mystery metal ID

Evening all, I have been sent a piece of 'mystery metal' to make some heli parts from. The sender told me its 6Al4V Ti, which by all accounts is a PIG to
work with. However it isnt... which leads me to suspect its not Ti but a 7000 series Alloy. Its about the same density as ally, just by hand comparisons, and its not magnetic. about the only simple test I can think of is to just melt an offcut (Ive already made some parts). If I can melt it before it gets red its ally of some sort, if not it might be Ti, and people are 'bigging up' how hard it is to machine.... any other simple tests anyone can think of or comments?
cheers
Dave
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If the density is about 2.8 g/cm^3 it's aluminium and 4.5 it's titanium. Easy enough to check.
--
Dave Baker



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If you can set fire to it, it isn't ally but it could be Ti (or Magnesium). But do it outside & don't try to burn it all at once...Ti fires are just a little bit more exciting than you need in your workshop.
Regards, Tony
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I have some small swarf. Ill try burning that. the density one is possible if I had an accurate enough scale, the alloy prototypes weigh under 0.4g...
Dave
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writes

Yes, but which Ti alloy? There are hundreds. Without some testing gear (UTS, young's modulus, or chemical analysis) you will not find it easy to tell. 6-4 Ti is not that hard to machine provided your tool is dead sharp. Once the tool goes slightly blunt it will go to hell very quickly. Nothing like Al (or any Al alloy I've come across) though.
BTW, to distinguish Ti from Al, all the 6-4 Ti I have (it's all sheet material) is noticeably yellow and dull compared with Al. Put the two side by side and it's easy to see the difference.
David
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David Littlewood

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An afterthought: Take a piece of EN1A and try scratching the metal. The pieces of Al alloy I tried it on scratched easily; the 6-4 Ti showed some superficial marking of the surface oxide layer, but no scratching. No need to make the EN1A into a point - the sharp edge of a turned bar offcut is sufficient.
David
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David Littlewood

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.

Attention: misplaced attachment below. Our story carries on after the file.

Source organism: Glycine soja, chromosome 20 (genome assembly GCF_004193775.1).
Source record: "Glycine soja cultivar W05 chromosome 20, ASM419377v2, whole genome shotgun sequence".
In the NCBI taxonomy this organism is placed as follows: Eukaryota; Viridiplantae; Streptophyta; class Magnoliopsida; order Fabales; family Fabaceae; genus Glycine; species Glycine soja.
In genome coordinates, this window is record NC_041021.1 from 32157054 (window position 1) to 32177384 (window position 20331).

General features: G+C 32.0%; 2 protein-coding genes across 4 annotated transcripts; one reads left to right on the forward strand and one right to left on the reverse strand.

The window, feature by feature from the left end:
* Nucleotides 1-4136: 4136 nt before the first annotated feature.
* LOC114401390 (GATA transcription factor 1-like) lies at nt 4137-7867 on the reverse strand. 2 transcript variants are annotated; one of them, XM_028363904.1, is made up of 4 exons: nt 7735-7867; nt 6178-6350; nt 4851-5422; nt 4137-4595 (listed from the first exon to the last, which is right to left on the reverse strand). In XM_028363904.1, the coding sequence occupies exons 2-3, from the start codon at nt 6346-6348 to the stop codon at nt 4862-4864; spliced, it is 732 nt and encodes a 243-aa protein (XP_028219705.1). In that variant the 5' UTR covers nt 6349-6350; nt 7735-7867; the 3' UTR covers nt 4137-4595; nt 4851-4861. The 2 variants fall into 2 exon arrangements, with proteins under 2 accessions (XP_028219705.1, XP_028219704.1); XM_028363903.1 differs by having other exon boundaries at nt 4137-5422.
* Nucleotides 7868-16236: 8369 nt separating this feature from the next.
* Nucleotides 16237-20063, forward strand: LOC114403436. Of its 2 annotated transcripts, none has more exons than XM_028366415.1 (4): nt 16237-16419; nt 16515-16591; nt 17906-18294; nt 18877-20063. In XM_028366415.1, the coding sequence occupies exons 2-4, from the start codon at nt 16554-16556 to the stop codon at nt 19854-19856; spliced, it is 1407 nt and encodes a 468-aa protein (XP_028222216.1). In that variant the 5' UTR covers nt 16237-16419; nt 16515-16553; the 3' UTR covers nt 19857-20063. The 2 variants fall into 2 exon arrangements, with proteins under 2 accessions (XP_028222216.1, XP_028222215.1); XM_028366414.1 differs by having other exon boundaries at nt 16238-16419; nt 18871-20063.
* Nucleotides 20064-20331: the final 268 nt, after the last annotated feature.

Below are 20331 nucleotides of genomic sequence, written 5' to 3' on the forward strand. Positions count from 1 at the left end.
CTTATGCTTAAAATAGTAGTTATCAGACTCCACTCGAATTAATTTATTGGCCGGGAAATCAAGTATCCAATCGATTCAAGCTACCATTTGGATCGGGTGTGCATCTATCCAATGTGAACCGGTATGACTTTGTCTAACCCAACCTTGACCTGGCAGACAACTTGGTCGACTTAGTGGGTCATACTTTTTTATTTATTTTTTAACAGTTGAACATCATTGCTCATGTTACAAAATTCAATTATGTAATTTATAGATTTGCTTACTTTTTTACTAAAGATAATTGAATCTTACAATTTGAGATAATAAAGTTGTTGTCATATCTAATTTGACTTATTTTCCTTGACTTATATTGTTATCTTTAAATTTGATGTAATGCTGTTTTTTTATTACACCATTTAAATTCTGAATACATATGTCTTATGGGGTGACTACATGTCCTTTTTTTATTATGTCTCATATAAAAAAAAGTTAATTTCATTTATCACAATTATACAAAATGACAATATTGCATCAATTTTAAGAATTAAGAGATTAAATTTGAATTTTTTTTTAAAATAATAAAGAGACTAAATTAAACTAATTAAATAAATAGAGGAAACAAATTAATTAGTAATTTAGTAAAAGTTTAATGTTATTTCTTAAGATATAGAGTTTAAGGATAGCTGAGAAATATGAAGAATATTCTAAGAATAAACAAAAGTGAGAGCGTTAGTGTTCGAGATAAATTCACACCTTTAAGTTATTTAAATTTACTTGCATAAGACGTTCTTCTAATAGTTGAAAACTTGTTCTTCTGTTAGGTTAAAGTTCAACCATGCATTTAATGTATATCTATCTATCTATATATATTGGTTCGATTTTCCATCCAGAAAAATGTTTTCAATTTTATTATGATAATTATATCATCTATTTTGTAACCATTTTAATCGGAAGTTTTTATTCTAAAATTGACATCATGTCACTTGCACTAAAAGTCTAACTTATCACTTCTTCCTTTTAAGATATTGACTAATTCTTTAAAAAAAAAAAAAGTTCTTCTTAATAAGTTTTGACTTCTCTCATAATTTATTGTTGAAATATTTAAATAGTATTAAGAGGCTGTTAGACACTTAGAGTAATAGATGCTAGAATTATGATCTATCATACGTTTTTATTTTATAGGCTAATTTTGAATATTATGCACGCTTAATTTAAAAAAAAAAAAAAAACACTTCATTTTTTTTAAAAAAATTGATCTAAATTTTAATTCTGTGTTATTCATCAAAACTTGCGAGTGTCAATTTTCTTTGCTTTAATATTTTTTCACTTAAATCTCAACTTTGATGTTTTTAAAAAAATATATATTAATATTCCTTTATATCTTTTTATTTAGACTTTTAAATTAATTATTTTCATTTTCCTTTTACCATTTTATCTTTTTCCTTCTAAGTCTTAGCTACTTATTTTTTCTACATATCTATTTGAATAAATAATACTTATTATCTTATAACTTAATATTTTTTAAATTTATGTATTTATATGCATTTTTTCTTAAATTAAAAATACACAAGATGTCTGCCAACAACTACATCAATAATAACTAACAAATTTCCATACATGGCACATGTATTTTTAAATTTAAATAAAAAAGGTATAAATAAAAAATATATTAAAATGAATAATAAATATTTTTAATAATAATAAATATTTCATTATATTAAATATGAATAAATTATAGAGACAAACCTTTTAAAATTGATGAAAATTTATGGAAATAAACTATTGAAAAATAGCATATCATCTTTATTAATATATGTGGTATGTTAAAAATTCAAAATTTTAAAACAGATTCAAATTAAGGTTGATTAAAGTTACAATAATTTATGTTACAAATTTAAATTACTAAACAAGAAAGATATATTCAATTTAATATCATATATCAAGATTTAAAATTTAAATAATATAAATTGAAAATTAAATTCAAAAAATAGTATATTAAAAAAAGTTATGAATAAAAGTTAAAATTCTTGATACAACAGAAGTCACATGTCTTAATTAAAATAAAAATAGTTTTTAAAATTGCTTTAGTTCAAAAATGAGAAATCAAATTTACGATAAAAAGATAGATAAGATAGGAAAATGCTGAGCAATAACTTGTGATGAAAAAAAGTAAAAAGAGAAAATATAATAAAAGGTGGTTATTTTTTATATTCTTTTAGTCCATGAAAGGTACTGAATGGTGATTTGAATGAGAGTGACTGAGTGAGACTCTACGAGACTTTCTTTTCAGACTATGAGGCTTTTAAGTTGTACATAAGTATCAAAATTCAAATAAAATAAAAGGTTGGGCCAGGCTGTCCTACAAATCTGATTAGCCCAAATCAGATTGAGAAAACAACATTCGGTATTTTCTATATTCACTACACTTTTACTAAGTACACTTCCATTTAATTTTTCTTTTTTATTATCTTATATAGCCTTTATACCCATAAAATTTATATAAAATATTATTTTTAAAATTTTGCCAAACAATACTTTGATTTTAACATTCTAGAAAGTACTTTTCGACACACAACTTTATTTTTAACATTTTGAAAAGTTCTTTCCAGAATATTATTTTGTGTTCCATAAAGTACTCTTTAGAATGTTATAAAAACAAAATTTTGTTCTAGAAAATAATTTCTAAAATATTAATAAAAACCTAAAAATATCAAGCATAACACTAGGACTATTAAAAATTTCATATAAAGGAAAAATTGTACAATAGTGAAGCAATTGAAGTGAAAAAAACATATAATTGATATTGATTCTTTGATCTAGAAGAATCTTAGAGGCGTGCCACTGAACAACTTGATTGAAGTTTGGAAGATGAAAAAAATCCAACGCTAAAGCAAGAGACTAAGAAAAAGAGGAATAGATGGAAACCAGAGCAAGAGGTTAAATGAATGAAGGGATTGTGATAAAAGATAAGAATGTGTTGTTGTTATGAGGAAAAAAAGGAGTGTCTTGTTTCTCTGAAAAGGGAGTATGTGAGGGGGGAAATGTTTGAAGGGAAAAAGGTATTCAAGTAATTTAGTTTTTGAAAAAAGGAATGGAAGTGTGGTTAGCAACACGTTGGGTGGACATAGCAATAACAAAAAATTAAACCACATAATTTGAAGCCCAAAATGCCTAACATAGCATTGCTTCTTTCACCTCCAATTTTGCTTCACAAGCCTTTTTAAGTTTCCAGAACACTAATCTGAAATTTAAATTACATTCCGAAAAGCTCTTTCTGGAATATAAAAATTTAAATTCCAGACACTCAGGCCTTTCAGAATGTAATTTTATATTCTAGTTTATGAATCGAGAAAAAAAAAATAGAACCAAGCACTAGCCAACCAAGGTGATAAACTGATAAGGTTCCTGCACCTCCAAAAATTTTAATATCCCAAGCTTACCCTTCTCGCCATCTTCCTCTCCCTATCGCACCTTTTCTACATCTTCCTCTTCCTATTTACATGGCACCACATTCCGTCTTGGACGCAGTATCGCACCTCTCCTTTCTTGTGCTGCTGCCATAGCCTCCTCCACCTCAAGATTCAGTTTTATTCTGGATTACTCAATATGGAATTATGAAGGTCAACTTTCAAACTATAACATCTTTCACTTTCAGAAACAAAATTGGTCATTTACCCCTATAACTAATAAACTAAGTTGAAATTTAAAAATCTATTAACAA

As it happens the actual alloy is unimportant for this application, all the Ti's have better UTS than alloy as far as I can tell. The part is marginal because its a stupid design, not because its alloy. I thought Ti would be cool to make them from, and was sent this piece of metal to try.
Dave
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dave sanderson wrote:

Whack an edge against a grinder wheel, and watch for the bright white sparks of Ti. Or not.
Ti. is not too tough to machine, unless the tool rubs, then it's a mother#$%^&**$ !! Usually, if you hear a tool squeak, it's too late already. :-)
Cheers Trev
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Now that sounds like a good 2 second test :)
Dave
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wrote:

Its not Ti, or any other metal which sparks. no sparks at all, got to be alloy of some type. Thanks all
Dave
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dave sanderson wrote:

Standard one in our shop.
The sparks from Ti. are pretty bright.
And there's almost always a grinder about the place...
Cheers Trev
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wrote:

Yep - I was trying to drill a 1mm hole in a piece of Ti sheet the other day. Combination of way too slow a speed and a slightly dull drill - just didn't even scratch the surface.
Regards, Tony
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Tony Jeffree wrote:

We go through a lot of $30 or so per piece, solid carbide drill bits, drilling Ti. fasteners out, when they have galled into the Ti. nut, or have beem stripped.
Seems expensive, until you shop the price of replacement parts that can't be got anywhere at all.
Gotta be deadly sharp, gotta keep the pressure firm, steady, and straight, and the rpm's can run anywhere from slow to medium, relative to the drill size.
A guy with a shaky hand, or with too much caution in him, will destroy a LOT of carbide drill bits in a day.
Cheers Trevor Jones
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